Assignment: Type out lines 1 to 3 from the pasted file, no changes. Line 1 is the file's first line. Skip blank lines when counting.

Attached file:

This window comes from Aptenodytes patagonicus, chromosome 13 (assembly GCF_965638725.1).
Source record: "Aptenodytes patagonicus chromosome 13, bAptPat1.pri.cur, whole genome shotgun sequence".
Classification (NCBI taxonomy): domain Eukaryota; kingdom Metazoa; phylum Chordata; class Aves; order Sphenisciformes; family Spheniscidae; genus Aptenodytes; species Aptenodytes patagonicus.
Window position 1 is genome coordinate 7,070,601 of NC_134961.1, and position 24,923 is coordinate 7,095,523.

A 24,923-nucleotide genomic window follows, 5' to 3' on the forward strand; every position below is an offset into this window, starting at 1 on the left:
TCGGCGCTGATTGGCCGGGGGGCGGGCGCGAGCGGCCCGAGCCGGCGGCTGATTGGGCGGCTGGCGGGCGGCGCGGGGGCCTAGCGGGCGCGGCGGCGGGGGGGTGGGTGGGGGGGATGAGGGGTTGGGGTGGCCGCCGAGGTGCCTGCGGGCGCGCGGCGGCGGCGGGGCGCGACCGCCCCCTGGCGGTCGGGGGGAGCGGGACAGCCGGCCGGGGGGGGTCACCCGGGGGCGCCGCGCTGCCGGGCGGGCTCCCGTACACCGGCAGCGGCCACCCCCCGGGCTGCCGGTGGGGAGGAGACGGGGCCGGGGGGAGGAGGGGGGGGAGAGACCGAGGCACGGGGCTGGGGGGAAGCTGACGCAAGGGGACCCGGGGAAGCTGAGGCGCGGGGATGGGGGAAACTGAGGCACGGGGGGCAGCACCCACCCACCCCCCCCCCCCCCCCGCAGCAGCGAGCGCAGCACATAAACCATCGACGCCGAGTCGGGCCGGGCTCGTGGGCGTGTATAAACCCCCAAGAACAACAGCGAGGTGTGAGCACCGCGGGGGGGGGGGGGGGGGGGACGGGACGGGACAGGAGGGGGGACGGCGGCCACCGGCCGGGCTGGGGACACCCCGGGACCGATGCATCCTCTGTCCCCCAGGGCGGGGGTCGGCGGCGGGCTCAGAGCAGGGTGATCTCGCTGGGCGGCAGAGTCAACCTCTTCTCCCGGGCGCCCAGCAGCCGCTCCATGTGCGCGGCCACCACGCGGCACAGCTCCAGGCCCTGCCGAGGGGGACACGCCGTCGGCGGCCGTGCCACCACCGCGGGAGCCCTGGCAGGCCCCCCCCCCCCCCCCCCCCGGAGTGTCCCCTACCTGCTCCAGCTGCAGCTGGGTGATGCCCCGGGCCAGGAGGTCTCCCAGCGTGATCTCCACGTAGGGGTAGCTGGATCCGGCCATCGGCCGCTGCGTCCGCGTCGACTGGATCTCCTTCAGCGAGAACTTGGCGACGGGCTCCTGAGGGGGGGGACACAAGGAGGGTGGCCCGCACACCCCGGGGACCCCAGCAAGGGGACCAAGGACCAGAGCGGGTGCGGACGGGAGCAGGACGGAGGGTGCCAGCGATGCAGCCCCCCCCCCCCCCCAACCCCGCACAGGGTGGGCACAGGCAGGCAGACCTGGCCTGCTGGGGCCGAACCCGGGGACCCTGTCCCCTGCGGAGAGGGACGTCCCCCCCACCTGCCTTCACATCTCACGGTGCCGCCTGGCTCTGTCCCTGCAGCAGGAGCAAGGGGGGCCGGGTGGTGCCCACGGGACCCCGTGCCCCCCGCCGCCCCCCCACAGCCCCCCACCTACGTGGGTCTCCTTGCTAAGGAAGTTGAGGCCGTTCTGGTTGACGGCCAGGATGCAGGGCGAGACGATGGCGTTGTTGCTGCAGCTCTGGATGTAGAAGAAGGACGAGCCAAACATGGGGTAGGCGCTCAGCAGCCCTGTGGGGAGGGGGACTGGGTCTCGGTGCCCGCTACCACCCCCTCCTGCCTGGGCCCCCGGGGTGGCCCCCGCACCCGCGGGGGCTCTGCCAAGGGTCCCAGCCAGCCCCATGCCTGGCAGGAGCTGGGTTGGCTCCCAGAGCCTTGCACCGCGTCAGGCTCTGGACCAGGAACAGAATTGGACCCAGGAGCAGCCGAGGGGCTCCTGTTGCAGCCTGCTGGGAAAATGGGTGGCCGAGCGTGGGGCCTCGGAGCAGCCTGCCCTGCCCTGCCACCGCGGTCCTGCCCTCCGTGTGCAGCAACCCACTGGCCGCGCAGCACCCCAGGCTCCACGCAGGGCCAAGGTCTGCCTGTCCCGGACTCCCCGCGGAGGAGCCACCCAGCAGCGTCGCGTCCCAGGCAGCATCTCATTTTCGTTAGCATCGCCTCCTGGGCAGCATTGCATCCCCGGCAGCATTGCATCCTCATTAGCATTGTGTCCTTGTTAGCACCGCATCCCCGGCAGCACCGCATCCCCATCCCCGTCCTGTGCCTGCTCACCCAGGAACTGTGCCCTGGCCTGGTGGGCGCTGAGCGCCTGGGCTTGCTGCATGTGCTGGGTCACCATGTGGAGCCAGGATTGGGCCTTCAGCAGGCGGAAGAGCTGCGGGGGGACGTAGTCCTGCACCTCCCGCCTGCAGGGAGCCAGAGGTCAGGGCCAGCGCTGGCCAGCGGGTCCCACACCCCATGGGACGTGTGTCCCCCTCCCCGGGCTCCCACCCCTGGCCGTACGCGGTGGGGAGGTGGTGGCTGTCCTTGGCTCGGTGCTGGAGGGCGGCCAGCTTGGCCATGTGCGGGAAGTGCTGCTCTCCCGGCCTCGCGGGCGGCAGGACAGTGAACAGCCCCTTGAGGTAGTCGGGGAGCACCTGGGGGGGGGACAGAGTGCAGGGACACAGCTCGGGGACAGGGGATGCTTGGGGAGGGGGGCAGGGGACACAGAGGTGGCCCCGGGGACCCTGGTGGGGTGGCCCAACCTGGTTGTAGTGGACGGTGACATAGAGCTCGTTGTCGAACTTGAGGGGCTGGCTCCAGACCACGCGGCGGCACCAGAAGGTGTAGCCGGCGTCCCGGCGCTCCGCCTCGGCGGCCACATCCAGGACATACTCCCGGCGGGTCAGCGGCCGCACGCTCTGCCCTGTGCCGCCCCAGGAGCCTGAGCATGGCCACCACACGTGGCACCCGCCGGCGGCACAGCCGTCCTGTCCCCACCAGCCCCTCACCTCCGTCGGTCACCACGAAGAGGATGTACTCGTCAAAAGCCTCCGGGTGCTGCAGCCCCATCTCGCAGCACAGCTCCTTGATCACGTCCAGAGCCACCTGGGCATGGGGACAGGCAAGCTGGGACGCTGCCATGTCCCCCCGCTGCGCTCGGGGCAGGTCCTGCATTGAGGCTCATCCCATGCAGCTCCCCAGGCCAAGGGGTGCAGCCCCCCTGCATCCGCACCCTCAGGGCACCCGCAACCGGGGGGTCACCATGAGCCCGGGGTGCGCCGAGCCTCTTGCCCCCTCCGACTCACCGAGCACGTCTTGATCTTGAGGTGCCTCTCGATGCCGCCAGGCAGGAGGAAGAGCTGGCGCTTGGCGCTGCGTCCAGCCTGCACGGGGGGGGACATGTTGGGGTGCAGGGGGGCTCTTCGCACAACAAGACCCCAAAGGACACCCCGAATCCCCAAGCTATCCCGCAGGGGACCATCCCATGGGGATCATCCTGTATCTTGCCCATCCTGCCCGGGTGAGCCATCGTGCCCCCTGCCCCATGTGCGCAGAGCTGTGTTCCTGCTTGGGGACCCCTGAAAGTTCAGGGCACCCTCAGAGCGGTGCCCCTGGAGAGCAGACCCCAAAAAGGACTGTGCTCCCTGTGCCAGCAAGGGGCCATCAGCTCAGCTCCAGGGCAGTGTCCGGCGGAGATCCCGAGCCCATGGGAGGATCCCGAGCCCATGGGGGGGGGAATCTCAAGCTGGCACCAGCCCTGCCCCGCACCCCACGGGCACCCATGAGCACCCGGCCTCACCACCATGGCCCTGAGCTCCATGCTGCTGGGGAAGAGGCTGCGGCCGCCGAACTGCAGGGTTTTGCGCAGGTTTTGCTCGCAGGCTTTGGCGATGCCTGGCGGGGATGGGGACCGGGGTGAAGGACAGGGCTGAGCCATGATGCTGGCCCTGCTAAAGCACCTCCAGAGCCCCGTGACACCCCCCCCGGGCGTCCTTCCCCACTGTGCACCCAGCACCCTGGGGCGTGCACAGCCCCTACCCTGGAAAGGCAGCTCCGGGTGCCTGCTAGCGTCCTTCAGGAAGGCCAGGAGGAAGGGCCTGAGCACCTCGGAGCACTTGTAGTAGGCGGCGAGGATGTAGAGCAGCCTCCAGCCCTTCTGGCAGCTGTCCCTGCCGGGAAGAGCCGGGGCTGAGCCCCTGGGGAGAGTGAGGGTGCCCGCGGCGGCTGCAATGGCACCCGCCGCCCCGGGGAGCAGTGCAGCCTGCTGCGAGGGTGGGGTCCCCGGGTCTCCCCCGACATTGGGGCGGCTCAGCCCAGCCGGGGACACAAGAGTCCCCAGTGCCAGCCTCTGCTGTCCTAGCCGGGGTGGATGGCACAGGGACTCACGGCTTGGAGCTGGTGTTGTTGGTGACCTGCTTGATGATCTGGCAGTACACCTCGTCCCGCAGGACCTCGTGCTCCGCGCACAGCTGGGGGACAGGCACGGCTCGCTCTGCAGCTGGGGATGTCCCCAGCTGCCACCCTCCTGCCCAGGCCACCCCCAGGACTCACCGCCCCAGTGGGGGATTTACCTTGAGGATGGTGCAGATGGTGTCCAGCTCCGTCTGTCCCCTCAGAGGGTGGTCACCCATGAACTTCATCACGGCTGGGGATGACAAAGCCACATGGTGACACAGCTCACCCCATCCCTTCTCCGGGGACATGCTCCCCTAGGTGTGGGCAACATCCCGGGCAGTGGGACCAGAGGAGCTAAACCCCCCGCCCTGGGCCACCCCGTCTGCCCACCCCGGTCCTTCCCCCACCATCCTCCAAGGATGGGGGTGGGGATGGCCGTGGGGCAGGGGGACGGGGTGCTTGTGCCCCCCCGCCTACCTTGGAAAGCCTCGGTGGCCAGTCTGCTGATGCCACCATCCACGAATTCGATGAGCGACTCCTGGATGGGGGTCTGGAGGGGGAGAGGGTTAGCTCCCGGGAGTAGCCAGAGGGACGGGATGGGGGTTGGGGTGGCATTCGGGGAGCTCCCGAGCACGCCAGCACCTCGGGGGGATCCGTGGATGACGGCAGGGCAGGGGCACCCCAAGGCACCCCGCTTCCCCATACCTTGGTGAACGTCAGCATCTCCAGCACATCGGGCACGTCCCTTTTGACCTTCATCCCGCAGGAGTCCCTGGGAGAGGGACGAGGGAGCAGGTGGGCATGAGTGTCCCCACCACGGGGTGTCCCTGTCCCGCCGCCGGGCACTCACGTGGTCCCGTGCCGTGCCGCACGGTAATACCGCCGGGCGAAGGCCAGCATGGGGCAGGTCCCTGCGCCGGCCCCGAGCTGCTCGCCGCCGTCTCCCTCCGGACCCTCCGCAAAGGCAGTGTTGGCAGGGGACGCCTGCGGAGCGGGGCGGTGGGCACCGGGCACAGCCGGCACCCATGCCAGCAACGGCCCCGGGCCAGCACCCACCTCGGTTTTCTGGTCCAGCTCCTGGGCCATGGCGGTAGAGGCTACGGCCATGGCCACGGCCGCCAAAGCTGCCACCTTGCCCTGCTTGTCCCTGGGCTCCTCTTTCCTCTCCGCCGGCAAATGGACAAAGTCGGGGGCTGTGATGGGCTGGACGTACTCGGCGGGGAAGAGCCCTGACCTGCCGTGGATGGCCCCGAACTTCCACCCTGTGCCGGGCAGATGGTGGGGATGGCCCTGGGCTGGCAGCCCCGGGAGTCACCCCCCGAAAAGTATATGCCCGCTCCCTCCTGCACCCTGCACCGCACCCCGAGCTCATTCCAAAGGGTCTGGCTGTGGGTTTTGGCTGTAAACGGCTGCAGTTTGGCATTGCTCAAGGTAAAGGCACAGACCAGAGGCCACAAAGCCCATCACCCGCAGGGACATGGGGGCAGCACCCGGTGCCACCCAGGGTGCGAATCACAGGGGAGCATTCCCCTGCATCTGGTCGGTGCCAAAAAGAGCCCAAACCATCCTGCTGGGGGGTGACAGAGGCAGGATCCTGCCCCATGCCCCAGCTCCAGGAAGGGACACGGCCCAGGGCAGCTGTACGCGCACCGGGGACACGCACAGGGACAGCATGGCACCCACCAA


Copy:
This window comes from Aptenodytes patagonicus, chromosome 13 (assembly GCF_965638725.1).
Source record: "Aptenodytes patagonicus chromosome 13, bAptPat1.pri.cur, whole genome shotgun sequence".
Classification (NCBI taxonomy): domain Eukaryota; kingdom Metazoa; phylum Chordata; class Aves; order Sphenisciformes; family Spheniscidae; genus Aptenodytes; species Aptenodytes patagonicus.